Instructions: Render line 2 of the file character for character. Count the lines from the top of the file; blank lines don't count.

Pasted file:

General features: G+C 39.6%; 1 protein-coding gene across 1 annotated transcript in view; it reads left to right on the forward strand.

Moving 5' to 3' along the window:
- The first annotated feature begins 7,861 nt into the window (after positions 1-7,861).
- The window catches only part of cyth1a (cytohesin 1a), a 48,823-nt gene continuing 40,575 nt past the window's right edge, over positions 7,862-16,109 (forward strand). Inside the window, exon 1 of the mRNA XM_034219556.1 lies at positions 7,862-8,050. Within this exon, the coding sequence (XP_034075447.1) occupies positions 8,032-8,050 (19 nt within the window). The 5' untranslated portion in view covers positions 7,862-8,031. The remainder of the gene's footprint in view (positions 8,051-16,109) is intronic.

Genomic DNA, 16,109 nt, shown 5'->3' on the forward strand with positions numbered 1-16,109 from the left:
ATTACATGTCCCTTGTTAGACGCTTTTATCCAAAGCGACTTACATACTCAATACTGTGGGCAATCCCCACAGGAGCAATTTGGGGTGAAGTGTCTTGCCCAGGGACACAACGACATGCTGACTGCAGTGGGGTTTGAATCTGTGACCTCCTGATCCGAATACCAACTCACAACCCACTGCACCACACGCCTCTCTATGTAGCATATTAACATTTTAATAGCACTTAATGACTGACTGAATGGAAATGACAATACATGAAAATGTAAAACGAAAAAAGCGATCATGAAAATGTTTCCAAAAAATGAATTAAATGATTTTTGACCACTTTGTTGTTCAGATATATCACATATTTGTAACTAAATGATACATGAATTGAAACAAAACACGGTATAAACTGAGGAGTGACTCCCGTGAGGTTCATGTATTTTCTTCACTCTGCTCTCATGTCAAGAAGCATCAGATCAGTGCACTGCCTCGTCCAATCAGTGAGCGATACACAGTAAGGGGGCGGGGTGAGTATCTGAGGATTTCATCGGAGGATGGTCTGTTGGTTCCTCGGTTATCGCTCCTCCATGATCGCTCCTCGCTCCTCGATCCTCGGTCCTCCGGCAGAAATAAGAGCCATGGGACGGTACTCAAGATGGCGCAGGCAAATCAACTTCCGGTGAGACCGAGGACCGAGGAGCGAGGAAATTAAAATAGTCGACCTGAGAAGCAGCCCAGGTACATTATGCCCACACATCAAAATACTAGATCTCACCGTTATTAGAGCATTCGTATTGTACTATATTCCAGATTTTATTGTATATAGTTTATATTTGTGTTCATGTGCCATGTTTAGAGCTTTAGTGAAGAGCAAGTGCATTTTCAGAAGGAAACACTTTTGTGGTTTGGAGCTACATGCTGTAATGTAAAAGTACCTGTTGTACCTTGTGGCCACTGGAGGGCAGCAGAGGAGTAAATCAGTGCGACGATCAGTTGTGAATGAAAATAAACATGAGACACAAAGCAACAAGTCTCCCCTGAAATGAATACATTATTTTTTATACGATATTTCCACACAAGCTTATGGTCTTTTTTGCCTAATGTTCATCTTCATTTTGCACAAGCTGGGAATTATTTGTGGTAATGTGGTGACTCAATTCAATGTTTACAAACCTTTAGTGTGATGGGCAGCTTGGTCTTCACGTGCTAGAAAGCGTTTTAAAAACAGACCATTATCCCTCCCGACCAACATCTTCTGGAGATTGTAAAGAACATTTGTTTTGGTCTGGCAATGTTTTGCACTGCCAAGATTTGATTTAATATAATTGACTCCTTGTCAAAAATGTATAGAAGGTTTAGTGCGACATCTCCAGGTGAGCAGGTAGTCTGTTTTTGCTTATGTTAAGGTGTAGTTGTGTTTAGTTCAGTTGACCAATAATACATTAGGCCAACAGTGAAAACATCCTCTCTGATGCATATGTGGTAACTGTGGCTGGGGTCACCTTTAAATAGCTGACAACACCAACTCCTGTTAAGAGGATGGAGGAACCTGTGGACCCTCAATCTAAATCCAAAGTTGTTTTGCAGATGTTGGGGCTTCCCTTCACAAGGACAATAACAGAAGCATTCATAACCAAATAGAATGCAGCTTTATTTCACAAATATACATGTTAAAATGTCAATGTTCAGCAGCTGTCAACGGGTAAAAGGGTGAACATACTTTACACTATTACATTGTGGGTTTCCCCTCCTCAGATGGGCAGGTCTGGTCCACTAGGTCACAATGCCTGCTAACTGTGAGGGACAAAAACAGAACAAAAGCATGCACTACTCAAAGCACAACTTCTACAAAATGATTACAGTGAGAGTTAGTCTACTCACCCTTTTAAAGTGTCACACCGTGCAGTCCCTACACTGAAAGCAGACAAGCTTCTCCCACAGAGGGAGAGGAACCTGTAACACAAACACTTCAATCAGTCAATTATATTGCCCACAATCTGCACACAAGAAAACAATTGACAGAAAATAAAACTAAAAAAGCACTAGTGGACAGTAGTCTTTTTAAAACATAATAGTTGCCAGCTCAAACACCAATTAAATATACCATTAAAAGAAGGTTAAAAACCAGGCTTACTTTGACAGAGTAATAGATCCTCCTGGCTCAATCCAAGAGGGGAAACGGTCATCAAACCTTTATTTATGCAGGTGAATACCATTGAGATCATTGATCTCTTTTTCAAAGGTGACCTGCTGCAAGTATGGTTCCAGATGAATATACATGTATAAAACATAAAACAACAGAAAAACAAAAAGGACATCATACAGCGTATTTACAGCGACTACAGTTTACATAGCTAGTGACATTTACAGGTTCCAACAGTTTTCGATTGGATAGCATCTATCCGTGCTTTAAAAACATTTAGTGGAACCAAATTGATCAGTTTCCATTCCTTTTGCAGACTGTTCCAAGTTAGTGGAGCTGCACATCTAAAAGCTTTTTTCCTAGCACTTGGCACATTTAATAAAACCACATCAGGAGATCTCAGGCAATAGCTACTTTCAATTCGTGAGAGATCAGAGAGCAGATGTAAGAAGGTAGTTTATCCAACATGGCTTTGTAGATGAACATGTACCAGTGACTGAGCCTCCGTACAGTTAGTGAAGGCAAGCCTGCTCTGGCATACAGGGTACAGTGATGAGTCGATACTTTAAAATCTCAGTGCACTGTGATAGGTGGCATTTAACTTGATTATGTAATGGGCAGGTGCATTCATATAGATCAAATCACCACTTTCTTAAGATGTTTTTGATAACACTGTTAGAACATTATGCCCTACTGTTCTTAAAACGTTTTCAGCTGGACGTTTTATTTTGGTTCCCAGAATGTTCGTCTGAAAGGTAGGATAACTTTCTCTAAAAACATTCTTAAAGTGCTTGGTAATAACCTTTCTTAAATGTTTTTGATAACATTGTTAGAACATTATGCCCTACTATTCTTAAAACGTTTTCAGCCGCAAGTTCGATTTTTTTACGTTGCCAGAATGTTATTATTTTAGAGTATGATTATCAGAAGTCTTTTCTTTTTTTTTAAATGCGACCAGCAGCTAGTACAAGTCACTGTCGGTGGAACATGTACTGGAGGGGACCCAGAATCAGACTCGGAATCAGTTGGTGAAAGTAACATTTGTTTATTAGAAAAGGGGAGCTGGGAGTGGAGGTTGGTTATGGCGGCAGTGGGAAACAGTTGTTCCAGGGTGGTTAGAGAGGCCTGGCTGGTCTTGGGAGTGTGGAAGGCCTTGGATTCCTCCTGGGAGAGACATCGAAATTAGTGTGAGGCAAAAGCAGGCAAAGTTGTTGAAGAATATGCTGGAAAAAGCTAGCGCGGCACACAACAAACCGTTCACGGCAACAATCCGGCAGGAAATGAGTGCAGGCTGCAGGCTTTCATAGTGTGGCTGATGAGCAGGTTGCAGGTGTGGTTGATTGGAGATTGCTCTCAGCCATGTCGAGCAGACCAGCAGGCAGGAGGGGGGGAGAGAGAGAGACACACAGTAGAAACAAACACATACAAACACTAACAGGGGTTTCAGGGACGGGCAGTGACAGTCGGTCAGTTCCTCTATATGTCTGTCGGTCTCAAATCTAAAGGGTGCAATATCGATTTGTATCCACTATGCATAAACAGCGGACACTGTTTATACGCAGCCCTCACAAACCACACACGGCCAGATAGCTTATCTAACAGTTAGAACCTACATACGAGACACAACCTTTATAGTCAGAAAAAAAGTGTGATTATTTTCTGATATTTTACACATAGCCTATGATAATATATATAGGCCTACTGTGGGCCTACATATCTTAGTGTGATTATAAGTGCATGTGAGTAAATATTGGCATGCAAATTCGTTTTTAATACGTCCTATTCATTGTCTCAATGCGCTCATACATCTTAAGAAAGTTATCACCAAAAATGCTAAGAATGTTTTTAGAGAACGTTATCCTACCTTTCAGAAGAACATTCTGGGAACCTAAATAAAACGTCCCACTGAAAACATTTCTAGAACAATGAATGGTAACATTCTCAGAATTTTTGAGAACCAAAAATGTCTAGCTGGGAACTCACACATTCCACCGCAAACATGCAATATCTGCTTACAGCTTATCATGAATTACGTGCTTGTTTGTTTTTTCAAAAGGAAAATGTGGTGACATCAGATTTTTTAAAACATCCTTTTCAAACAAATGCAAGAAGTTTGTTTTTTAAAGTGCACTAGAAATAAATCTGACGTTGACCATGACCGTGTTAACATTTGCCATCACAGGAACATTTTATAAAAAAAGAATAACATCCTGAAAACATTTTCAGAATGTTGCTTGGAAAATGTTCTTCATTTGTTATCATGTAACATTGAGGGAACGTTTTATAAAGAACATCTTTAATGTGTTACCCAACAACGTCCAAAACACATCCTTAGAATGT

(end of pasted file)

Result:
Moving 5' to 3' along the window: